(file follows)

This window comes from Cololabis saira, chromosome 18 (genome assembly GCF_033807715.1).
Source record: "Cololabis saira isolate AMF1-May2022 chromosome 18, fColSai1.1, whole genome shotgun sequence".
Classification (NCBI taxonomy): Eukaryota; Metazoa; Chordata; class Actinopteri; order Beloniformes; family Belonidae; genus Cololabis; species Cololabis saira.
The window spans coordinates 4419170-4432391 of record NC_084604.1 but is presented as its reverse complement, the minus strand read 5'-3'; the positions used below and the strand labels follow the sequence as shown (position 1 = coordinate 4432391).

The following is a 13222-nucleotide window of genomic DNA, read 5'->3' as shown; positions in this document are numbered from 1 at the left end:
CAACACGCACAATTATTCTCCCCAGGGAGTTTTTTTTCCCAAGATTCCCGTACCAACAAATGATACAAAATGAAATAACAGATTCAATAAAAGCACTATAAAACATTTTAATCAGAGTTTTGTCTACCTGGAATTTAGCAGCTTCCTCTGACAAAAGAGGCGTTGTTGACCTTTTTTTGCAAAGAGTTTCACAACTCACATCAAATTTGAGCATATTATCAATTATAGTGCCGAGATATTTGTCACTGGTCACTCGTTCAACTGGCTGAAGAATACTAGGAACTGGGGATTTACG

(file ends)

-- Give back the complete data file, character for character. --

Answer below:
This window comes from Cololabis saira, chromosome 18 (genome assembly GCF_033807715.1).
Source record: "Cololabis saira isolate AMF1-May2022 chromosome 18, fColSai1.1, whole genome shotgun sequence".
Classification (NCBI taxonomy): Eukaryota; Metazoa; Chordata; class Actinopteri; order Beloniformes; family Belonidae; genus Cololabis; species Cololabis saira.
The window spans coordinates 4419170-4432391 of record NC_084604.1 but is presented as its reverse complement, the minus strand read 5'-3'; the positions used below and the strand labels follow the sequence as shown (position 1 = coordinate 4432391).

The following is a 13222-nucleotide window of genomic DNA, read 5'->3' as shown; positions in this document are numbered from 1 at the left end:
CAACACGCACAATTATTCTCCCCAGGGAGTTTTTTTTCCCAAGATTCCCGTACCAACAAATGATACAAAATGAAATAACAGATTCAATAAAAGCACTATAAAACATTTTAATCAGAGTTTTGTCTACCTGGAATTTAGCAGCTTCCTCTGACAAAAGAGGCGTTGTTGACCTTTTTTTGCAAAGAGTTTCACAACTCACATCAAATTTGAGCATATTATCAATTATAGTGCCGAGATATTTGTCACTGGTCACTCGTTCAACTGGCTGAAGAATACTAGGAACTGGGGATTTACG